In the last half of last year, Islamic terrorist forces took over land and cities in Iraq and Syria. The Iraqi army, trained by the United States, was no opposition. All U.S. forces had left Iraq. Syria was in the middle of a violent civil war. The terrorists seemed unstoppable.
Many different violent jihadist groups – mostly made up of Sunni Muslims – were joining together to fight. Their goal was to create a caliphate in the region and soon in the world. Sharia law would govern under a single ruler.
The fighting was fierce and cruel. Beheadings were on YouTube. The people in the West and most of the Muslims around the world were horrified.
Slowly resistance to the jihadists began to form. The United States and allies sent in airpower. Iraq started to get itself together. Iran is sending its militias to bolster the Iraqi forces.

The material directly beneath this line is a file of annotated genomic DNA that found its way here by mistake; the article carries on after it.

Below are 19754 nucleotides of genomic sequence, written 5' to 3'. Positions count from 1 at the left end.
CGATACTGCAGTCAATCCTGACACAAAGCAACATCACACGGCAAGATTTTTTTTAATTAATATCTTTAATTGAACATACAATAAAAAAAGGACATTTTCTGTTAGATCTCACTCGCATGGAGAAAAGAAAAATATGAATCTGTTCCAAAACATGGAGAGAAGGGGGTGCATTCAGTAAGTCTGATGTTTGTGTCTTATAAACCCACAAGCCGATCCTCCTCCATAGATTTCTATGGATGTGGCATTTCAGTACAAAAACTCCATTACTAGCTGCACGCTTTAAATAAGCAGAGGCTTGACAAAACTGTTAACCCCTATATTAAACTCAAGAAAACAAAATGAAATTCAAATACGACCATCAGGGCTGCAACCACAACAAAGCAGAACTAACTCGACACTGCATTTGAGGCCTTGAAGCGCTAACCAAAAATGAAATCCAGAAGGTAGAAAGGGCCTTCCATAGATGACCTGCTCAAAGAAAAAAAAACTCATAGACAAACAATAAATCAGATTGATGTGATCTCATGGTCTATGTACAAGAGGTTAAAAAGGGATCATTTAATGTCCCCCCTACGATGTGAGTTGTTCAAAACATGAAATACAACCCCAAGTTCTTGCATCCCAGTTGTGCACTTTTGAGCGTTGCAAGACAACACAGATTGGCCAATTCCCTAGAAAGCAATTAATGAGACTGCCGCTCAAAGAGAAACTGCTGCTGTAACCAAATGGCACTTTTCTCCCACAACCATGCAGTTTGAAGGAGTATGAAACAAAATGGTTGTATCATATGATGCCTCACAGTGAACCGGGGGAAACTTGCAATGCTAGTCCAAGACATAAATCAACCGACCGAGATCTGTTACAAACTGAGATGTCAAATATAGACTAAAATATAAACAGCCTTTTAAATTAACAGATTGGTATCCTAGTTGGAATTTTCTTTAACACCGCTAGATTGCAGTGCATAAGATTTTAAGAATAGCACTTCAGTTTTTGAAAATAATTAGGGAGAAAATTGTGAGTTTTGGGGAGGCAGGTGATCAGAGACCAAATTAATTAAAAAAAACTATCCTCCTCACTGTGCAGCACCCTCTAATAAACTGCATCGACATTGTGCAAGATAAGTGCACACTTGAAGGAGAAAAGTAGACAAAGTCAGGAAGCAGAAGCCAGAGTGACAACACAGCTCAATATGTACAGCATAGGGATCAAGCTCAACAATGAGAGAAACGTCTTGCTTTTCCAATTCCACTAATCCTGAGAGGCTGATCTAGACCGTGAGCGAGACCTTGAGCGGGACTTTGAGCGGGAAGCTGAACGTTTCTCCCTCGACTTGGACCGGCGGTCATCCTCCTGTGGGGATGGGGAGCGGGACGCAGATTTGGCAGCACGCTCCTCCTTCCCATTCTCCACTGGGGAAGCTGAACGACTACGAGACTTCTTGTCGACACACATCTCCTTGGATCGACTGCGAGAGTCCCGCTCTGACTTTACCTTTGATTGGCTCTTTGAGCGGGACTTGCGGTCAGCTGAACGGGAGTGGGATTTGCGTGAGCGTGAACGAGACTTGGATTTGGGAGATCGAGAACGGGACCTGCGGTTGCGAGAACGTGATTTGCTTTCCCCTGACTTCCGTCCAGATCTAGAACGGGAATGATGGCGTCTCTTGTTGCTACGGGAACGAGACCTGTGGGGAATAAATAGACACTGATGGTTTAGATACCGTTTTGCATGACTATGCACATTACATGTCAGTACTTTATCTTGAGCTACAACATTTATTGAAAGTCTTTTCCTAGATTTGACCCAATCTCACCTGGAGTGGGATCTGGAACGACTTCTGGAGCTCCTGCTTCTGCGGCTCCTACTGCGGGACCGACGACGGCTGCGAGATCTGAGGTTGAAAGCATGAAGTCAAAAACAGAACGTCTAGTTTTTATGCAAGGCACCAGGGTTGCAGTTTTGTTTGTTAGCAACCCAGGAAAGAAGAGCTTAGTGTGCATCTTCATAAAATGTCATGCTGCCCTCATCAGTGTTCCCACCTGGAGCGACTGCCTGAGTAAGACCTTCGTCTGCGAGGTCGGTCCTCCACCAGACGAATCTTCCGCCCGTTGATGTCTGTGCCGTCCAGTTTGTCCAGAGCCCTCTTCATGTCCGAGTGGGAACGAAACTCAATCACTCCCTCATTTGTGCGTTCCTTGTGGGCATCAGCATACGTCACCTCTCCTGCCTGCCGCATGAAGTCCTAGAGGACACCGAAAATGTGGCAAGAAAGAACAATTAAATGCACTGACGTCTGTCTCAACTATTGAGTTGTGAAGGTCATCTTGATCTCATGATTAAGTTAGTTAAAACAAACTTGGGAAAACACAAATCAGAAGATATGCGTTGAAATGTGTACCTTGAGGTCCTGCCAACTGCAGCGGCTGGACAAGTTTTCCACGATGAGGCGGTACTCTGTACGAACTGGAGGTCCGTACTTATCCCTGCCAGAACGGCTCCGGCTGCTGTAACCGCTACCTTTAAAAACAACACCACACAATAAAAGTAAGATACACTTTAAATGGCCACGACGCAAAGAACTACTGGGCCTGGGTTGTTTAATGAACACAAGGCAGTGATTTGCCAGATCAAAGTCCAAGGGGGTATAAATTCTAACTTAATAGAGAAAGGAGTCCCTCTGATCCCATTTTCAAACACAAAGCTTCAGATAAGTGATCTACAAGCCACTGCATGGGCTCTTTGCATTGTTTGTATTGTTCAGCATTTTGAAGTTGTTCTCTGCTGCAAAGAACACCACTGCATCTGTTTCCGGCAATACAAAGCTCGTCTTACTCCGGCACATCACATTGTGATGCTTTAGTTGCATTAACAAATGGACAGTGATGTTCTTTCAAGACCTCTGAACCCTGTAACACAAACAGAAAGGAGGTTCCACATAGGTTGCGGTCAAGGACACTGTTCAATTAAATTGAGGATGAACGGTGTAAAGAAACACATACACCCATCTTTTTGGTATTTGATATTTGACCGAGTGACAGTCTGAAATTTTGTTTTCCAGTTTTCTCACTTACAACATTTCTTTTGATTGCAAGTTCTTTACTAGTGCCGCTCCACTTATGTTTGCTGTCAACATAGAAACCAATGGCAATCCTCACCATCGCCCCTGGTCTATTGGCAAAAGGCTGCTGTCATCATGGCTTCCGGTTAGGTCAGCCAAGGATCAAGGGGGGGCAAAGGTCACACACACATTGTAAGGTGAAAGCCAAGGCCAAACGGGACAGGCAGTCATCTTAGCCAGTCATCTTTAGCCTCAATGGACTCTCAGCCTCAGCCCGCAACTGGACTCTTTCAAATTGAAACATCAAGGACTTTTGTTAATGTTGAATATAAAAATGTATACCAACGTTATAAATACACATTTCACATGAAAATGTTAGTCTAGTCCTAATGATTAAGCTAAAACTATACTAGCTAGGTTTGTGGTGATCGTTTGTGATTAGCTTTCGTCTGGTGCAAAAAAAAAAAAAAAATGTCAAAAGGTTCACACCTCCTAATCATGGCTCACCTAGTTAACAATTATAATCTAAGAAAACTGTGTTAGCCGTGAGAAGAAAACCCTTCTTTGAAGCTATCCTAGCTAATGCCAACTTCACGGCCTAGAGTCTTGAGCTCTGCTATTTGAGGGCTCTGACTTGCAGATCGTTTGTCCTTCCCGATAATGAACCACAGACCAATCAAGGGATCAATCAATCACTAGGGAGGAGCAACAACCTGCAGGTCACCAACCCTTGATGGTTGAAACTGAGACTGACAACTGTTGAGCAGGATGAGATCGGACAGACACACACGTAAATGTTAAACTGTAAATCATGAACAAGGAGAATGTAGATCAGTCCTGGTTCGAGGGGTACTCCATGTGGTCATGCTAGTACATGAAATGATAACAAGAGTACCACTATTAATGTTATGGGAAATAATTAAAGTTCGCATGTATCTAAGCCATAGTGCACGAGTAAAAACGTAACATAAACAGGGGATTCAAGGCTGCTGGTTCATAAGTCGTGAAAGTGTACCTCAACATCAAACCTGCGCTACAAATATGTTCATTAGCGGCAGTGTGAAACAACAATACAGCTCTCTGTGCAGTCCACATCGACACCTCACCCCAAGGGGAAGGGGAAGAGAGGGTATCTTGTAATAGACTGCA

Holes are now beginning to develop in the Islamic jihadist forces. Experts say the pressure on these terrorists is mostly internal.
New arrivals still may be driven by their beliefs, but they arrive with no military skills. Dissension is beginning around assignments and even accommodations. Different nationalities may view each other with suspicion.
There are no signs that these problems are changing things in a dramatic way.
The Islamic State is battling major offensives on at least three fronts. These include the Kurds in northern Syria and northern Iraq. The jihadists also face the combined force of Iraqi army and Shiite militia fighters nearing the central Iraqi city of Tikrit.
Revenue from oil is falling. Maintaining supply lines is becoming more difficult. Strategies to deal with all these changes are not very clear.
Source: The Washington Post March 8, 2015